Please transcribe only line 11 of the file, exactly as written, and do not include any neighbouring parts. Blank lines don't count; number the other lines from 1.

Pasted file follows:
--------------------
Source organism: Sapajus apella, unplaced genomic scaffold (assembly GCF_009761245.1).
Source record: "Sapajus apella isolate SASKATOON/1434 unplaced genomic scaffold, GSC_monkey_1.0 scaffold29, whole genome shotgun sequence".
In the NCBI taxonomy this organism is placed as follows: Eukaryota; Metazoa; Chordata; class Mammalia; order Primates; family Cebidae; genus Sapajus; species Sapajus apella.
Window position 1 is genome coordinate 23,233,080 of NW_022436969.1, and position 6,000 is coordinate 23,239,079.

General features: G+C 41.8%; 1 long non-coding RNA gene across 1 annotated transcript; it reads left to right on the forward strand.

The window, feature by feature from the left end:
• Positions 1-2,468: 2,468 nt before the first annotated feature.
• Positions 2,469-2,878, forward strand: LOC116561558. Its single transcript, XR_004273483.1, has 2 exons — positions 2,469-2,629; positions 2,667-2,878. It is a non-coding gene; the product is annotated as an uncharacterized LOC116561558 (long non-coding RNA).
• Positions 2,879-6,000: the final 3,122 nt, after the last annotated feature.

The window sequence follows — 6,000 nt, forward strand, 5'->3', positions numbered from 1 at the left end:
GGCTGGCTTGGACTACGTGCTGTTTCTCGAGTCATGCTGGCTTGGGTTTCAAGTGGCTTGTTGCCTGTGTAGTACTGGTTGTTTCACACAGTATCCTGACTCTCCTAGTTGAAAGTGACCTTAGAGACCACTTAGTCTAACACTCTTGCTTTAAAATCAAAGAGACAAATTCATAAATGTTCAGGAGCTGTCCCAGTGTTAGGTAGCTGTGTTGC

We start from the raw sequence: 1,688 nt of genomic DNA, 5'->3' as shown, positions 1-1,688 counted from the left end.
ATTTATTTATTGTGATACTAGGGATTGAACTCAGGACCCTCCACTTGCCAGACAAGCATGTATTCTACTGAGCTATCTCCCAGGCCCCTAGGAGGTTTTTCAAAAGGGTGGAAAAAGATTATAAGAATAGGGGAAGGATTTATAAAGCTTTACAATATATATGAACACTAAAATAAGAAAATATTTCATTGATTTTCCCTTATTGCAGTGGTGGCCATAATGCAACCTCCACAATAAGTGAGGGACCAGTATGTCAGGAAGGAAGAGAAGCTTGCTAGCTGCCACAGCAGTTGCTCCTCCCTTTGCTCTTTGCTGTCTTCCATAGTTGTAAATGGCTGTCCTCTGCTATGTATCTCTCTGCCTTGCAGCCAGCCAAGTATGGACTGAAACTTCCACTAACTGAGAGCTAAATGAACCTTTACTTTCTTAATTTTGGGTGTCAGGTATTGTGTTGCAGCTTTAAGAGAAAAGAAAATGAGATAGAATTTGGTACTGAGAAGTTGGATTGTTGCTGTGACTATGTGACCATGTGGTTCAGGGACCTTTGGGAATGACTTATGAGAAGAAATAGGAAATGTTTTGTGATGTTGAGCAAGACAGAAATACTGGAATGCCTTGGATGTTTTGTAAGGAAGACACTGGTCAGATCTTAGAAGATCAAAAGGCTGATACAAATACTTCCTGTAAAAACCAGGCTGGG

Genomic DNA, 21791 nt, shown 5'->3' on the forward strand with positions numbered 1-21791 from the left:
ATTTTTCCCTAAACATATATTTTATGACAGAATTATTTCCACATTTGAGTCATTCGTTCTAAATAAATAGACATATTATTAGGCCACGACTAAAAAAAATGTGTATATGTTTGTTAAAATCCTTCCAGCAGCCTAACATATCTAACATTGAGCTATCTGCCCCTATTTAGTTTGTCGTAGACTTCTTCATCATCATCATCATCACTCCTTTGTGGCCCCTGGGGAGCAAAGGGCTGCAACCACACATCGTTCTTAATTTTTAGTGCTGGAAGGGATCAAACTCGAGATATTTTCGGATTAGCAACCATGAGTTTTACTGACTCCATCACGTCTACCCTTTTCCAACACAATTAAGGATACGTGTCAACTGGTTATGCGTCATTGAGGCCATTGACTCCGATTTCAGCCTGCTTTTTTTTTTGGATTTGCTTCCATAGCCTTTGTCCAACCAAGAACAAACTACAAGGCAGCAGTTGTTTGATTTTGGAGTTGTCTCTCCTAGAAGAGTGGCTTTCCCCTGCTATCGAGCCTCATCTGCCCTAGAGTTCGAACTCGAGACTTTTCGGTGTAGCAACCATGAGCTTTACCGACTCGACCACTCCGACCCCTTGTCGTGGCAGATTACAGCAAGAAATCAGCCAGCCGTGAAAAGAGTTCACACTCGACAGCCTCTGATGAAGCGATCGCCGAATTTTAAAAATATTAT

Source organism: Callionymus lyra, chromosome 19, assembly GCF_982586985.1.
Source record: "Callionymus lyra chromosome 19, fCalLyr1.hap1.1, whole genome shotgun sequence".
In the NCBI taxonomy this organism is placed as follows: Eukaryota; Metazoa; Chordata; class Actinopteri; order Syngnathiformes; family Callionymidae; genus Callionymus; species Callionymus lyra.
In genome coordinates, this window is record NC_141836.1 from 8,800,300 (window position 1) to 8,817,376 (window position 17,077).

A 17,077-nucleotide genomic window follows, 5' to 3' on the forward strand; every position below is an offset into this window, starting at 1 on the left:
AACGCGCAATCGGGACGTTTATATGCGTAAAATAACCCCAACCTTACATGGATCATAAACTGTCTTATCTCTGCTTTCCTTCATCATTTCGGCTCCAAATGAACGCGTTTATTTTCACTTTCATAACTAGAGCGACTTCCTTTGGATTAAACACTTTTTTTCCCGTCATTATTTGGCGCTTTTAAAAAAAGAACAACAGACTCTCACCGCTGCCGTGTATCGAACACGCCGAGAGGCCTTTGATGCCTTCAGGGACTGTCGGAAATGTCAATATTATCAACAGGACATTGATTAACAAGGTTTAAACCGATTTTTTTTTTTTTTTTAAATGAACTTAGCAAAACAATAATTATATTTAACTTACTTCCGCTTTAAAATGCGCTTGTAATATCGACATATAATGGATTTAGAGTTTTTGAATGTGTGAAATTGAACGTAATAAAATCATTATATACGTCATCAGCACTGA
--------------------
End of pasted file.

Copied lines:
GGCTGGCTTGGACTACGTGCTGTTTCTCGAGTCATGCTGGCTTGGGTTTCAAGTGGCTTGTTGCCTGTGTAGTACTGGTTGTTTCACACAGTATCCTGACTCTCCTAGTTGAAAGTGACCTTAGAGACCACTTAGTCTAACACTCTTGCTTTAAAATCAAAGAGACAAATTCATAAATGTTCAGGAGCTGTCCCAGTGTTAGGTAGCTGTGTTGC